usual way.  We start with an assignment of a set of VSIs 
to each atomic-process name.  We'll just assume that $E_0$, the
initial environment, includes these assignments.

The definition of $\cal D$ is a pile of special cases, one for each sort of
composite process.  

%%% named
   \=   If $a$ is a named process (especially an atomic one), then  \\
   ${\cal D}(\mbox{\tt (call\ } a\mbox{\tt)}, m_0, \env) = \env(a) 
          = \{ \emptyset + \thisproc \mapsto v | v \in \env(a)\}$ \+\\
%%% sequence
   ${\cal D}($\texttt{(seq}\=\texttt{uence $p_1$ $p_2$ $\ldots$ $p_n$)}, $m_0$,  $\env)$ \+\\
        $=\{\mbox{\rm tag }$\= $\mbox{\rm tree\ } m |\{1, \ldots,n\}\subseteq\mbox{\it labels}(m)$ \textrm{and}\+\\
                    $\mbox{\rm for some\ }$\=$v_1, \ldots, v_n, \rmm{\
   where\ } v_i\in {\cal D}(p_i,m_0,\env)$ \+\\
                                        \=$\mbox{\rm for all\ } j, 1 \leq j \leq n, \itm{piece}(m,j) = v_j$ \\
                                        $\mbox{\rm and for all\ } j, 1 \leq j < n, \itm{sit}(\mbox{\it end}(v_j)) \preceq \itm{sit}(\mbox{\it begin}(v_{j+1}))$ \\
                $\rmm{and\ } v_1,\ldots,v_n \rmm{\ are an inertial sequence}$ \\
                           $\mbox{\rm and\ }$\= 
                             $\thisproc m = \la $\=$ \itm{begin}(v_1), \itm{end}(v_n))\}$\-\-\-\\
Note that we don't have to mention comparability of the $v_i$ because
it's implied by the requirement that they are linearly ordered.

%%% parallel
${\cal D}(\ttm{(par}$\=$\ttm{allel\ } s_1 \ldots s_k\ttm{)}, m_0, \env)$ \+\\
                  $= \rmm{\ Let\ }$\= $M = \{$\=$\emptyset + (1 \mapsto v_1) + \ldots + (k \mapsto v_k) $\+\+\\
                                         $| \rmm{\ so}$\=$\rmm{me\ } v_1 \in {\cal D}(s_1,m_0,\env), \ldots, v_k \in {\cal D}(s_k, m_0, \env) 
\}$ \+\\
                                        $\rmm{such that the\ } v_i \rmm{\ are comparable and inertial}\}$ \-\-\\
     in $\itm{image}(\itm{combine}, M) $ \\
     where $\itm{com}$\=$\itm{bine}(m)$ \+\\
                       $ = \{$\=$m + \thisproc \mapsto \la v_b, v_e \ra $\+\\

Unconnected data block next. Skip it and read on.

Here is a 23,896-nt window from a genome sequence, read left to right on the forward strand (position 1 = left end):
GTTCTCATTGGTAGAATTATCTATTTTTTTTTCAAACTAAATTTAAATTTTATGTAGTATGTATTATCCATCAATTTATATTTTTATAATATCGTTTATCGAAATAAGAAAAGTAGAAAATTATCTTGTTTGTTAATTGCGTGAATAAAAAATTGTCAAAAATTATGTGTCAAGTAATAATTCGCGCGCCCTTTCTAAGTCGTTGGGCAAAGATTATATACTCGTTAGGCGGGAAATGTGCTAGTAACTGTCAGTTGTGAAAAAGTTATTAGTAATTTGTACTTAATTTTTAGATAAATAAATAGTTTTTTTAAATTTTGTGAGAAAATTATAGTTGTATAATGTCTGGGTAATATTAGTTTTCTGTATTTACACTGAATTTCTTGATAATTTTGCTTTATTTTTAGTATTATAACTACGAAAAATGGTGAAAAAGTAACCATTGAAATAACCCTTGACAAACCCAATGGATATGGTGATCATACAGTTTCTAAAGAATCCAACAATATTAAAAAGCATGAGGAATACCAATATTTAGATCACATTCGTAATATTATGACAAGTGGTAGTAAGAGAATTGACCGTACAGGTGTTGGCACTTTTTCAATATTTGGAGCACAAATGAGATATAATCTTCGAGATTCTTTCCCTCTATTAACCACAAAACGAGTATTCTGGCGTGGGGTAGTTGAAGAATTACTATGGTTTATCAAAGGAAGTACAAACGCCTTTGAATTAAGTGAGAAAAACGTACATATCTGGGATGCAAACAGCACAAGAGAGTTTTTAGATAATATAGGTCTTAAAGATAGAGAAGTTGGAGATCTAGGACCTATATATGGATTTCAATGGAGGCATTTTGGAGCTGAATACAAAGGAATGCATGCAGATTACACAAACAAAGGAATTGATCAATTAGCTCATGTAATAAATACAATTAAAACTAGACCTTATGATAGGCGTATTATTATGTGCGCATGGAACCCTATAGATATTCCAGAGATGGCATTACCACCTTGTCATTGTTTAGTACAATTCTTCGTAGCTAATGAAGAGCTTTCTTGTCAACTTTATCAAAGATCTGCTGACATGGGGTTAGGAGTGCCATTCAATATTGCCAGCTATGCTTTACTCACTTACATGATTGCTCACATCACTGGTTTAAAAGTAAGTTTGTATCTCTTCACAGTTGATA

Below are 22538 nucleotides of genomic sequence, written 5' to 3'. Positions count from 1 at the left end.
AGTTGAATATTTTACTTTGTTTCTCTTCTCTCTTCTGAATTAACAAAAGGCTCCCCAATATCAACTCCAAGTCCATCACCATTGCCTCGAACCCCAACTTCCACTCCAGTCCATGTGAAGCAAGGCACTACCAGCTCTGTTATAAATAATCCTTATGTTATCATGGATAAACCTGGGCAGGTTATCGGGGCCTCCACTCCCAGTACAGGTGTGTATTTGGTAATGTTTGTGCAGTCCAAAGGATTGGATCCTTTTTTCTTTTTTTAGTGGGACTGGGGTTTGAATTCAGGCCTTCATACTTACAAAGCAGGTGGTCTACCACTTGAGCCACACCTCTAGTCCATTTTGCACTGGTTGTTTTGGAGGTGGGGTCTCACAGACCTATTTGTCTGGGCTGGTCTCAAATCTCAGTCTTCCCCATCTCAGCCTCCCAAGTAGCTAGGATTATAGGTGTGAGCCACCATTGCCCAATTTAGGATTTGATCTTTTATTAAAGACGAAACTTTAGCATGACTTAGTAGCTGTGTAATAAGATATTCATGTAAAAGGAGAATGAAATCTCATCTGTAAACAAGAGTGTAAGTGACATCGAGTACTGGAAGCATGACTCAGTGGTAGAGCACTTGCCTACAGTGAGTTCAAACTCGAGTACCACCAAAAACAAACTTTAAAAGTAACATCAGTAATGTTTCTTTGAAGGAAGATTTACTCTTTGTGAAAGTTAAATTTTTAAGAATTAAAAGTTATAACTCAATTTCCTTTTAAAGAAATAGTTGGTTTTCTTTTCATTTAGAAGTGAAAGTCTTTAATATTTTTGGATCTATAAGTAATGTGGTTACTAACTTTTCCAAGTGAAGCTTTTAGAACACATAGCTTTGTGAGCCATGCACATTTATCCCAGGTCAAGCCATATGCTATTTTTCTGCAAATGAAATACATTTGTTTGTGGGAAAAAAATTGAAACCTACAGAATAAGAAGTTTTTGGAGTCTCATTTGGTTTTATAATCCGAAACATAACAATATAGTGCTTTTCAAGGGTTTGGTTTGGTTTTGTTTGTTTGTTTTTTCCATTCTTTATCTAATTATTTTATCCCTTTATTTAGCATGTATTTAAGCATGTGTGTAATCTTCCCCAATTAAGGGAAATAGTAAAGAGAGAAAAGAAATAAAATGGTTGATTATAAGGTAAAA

$| \ $\=$\rmm{Let\ } S_b = \{v | $\= $v= \itm{begin}(\itm{piece}(m,i)) $ \+\+\\
                                                             $ \rmm{\ for some\ } i \in [1,k]\}$ \-\\
                                            $\rmm{and\ } S_e = \{v | $\= $v= \itm{end}(\itm{piece}(m,i)) $ \+\\
                                                                     $\rmm{\ for some\ } i \in [1,k]\}$ \-\\
                                            $\rmm{in\ } v_b = \itm{\ earliest}(S_b) \rmm{\ and\ } v_e = \itm{\ latest}(S_e)\}$ \-\-\-\-\-\\
%%% choice
${\cal D}(\ttm{(cho}$\=$\ttm{ice\ } c_1, \ldots, c_k\ttm{)}, m, \env) $ \+\\
                   $= \cup_{j=1}^k {\cal D}(c_j, m, \env)$ \-\\
%%% if_then_else
   ${\cal D}($\texttt{(if\_}\=\texttt{then\_else } \texttt{:cond} $t$ \texttt{\ :then } $Y$ \texttt{:else } $N$\texttt{)}$, m_0, \env)$ \+\\
                            $= $\=$C(\ttm{true}, Y, \ttm{iftrue}) 
                                   \cup C(\ttm{false}, N, \ttm{iffalse}) $\+\\
                            where $C(\tau, e, l) = \{$\=$\emptyset + (\thisproc \mapsto m) + (l \mapsto m)$ \+\\
                                                        $|$   for \=some $m\in {\cal D}(e,m_0,\env)$ \+\\
                                                                  $\rmm{such that\ } {\cal D}(t, m, \env) = \tau\}$ \-\-\-\-\\
${\cal D}(\ttm{(wit}$\=$\ttm{h\_precondition\ } p\ s\ttm{)},m_0,\env) $ \+\\
                  $=\{m \in {\cal D}(p,m_0,\env)\, |\, p \rmm{\ is true in\ } \itm{sit}(\itm{begin}(\thisproc m)) \}$ \-\\